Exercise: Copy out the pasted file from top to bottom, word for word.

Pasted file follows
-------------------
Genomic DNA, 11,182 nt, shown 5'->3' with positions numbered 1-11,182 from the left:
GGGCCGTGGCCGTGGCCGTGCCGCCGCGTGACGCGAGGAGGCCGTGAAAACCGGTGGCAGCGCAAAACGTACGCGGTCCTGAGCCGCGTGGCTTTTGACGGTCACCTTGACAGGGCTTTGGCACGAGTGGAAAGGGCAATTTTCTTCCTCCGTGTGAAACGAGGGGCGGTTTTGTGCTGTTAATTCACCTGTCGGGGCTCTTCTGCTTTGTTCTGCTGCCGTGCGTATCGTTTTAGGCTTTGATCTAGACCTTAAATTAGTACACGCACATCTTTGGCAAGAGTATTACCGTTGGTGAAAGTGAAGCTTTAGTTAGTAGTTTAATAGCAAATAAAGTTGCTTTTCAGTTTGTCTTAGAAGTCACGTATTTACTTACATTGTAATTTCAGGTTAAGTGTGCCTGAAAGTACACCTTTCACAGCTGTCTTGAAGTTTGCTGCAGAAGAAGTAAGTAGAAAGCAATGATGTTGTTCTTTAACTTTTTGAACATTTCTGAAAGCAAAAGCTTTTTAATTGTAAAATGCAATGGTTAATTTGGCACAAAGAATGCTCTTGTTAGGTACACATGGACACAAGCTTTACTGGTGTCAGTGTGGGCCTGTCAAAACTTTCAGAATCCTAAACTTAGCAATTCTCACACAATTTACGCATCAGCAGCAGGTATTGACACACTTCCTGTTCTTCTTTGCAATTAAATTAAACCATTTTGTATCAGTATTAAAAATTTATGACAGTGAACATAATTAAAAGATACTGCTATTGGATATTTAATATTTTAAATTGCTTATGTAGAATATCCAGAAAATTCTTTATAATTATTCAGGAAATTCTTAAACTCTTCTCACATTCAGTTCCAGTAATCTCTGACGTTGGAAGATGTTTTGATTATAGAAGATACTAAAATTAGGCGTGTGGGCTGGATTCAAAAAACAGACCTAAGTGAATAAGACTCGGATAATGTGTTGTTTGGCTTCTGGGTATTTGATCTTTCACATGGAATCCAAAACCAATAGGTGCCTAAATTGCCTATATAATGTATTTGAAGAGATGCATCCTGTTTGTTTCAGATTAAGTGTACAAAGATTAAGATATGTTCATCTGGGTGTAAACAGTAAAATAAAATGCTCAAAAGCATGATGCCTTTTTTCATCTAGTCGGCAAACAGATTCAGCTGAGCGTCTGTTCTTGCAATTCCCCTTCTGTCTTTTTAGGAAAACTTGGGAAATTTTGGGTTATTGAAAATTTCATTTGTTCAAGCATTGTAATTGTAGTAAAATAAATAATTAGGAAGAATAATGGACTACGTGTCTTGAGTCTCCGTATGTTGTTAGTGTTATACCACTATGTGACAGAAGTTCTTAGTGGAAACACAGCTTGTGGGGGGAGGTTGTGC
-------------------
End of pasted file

Genomic DNA, 11,182 nt, shown 5'->3' with positions numbered 1-11,182 from the left:
GGGCCGTGGCCGTGGCCGTGCCGCCGCGTGACGCGAGGAGGCCGTGAAAACCGGTGGCAGCGCAAAACGTACGCGGTCCTGAGCCGCGTGGCTTTTGACGGTCACCTTGACAGGGCTTTGGCACGAGTGGAAAGGGCAATTTTCTTCCTCCGTGTGAAACGAGGGGCGGTTTTGTGCTGTTAATTCACCTGTCGGGGCTCTTCTGCTTTGTTCTGCTGCCGTGCGTATCGTTTTAGGCTTTGATCTAGACCTTAAATTAGTACACGCACATCTTTGGCAAGAGTATTACCGTTGGTGAAAGTGAAGCTTTAGTTAGTAGTTTAATAGCAAATAAAGTTGCTTTTCAGTTTGTCTTAGAAGTCACGTATTTACTTACATTGTAATTTCAGGTTAAGTGTGCCTGAAAGTACACCTTTCACAGCTGTCTTGAAGTTTGCTGCAGAAGAAGTAAGTAGAAAGCAATGATGTTGTTCTTTAACTTTTTGAACATTTCTGAAAGCAAAAGCTTTTTAATTGTAAAATGCAATGGTTAATTTGGCACAAAGAATGCTCTTGTTAGGTACACATGGACACAAGCTTTACTGGTGTCAGTGTGGGCCTGTCAAAACTTTCAGAATCCTAAACTTAGCAATTCTCACACAATTTACGCATCAGCAGCAGGTATTGACACACTTCCTGTTCTTCTTTGCAATTAAATTAAACCATTTTGTATCAGTATTAAAAATTTATGACAGTGAACATAATTAAAAGATACTGCTATTGGATATTTAATATTTTAAATTGCTTATGTAGAATATCCAGAAAATTCTTTATAATTATTCAGGAAATTCTTAAACTCTTCTCACATTCAGTTCCAGTAATCTCTGACGTTGGAAGATGTTTTGATTATAGAAGATACTAAAATTAGGCGTGTGGGCTGGATTCAAAAAACAGACCTAAGTGAATAAGACTCGGATAATGTGTTGTTTGGCTTCTGGGTATTTGATCTTTCACATGGAATCCAAAACCAATAGGTGCCTAAATTGCCTATATAATGTATTTGAAGAGATGCATCCTGTTTGTTTCAGATTAAGTGTACAAAGATTAAGATATGTTCATCTGGGTGTAAACAGTAAAATAAAATGCTCAAAAGCATGATGCCTTTTTTCATCTAGTCGGCAAACAGATTCAGCTGAGCGTCTGTTCTTGCAATTCCCCTTCTGTCTTTTTAGGAAAACTTGGGAAATTTTGGGTTATTGAAAATTTCATTTGTTCAAGCATTGTAATTGTAGTAAAATAAATAATTAGGAAGAATAATGGACTACGTGTCTTGAGTCTCCGTATGTTGTTAGTGTTATACCACTATGTGACAGAAGTTCTTAGTGGAAACACAGCTTGTGGGGGGAGGTTGTGC